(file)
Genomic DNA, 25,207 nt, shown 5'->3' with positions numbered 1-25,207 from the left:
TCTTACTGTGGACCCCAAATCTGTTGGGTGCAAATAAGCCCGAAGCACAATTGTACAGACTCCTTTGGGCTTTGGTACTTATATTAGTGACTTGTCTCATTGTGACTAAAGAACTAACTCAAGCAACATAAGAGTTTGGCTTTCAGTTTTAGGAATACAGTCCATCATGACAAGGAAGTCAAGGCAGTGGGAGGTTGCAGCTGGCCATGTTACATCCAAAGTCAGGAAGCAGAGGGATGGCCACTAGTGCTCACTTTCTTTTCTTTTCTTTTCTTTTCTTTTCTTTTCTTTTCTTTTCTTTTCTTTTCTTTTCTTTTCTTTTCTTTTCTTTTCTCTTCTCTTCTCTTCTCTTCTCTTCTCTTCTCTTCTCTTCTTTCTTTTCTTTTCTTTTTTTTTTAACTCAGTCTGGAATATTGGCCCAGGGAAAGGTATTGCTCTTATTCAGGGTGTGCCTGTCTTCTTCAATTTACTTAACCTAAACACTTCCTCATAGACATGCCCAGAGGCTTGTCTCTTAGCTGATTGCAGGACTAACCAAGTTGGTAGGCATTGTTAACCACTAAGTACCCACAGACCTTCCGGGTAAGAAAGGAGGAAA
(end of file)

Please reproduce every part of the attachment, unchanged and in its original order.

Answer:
Genomic DNA, 25,207 nt, shown 5'->3' with positions numbered 1-25,207 from the left:
TCTTACTGTGGACCCCAAATCTGTTGGGTGCAAATAAGCCCGAAGCACAATTGTACAGACTCCTTTGGGCTTTGGTACTTATATTAGTGACTTGTCTCATTGTGACTAAAGAACTAACTCAAGCAACATAAGAGTTTGGCTTTCAGTTTTAGGAATACAGTCCATCATGACAAGGAAGTCAAGGCAGTGGGAGGTTGCAGCTGGCCATGTTACATCCAAAGTCAGGAAGCAGAGGGATGGCCACTAGTGCTCACTTTCTTTTCTTTTCTTTTCTTTTCTTTTCTTTTCTTTTCTTTTCTTTTCTTTTCTTTTCTTTTCTTTTCTTTTCTTTTCTCTTCTCTTCTCTTCTCTTCTCTTCTCTTCTCTTCTCTTCTTTCTTTTCTTTTCTTTTTTTTTTAACTCAGTCTGGAATATTGGCCCAGGGAAAGGTATTGCTCTTATTCAGGGTGTGCCTGTCTTCTTCAATTTACTTAACCTAAACACTTCCTCATAGACATGCCCAGAGGCTTGTCTCTTAGCTGATTGCAGGACTAACCAAGTTGGTAGGCATTGTTAACCACTAAGTACCCACAGACCTTCCGGGTAAGAAAGGAGGAAA